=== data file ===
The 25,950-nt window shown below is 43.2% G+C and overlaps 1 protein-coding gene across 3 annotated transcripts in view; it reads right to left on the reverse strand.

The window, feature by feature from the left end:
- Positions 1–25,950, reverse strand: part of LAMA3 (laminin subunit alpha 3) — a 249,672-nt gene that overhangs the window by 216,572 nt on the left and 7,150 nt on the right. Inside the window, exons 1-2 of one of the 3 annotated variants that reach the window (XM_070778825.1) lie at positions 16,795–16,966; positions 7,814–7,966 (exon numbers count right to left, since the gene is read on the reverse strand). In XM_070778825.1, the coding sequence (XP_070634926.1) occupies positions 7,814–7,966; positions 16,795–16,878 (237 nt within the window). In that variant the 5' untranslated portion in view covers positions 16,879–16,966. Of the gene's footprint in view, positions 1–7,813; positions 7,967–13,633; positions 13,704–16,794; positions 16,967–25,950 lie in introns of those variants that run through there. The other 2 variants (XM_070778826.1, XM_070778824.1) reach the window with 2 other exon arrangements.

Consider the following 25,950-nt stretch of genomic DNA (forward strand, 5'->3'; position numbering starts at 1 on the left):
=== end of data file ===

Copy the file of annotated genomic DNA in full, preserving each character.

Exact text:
The 25,950-nt window shown below is 43.2% G+C and overlaps 1 protein-coding gene across 3 annotated transcripts in view; it reads right to left on the reverse strand.

The window, feature by feature from the left end:
- Positions 1–25,950, reverse strand: part of LAMA3 (laminin subunit alpha 3) — a 249,672-nt gene that overhangs the window by 216,572 nt on the left and 7,150 nt on the right. Inside the window, exons 1-2 of one of the 3 annotated variants that reach the window (XM_070778825.1) lie at positions 16,795–16,966; positions 7,814–7,966 (exon numbers count right to left, since the gene is read on the reverse strand). In XM_070778825.1, the coding sequence (XP_070634926.1) occupies positions 7,814–7,966; positions 16,795–16,878 (237 nt within the window). In that variant the 5' untranslated portion in view covers positions 16,879–16,966. Of the gene's footprint in view, positions 1–7,813; positions 7,967–13,633; positions 13,704–16,794; positions 16,967–25,950 lie in introns of those variants that run through there. The other 2 variants (XM_070778826.1, XM_070778824.1) reach the window with 2 other exon arrangements.

Consider the following 25,950-nt stretch of genomic DNA (forward strand, 5'->3'; position numbering starts at 1 on the left):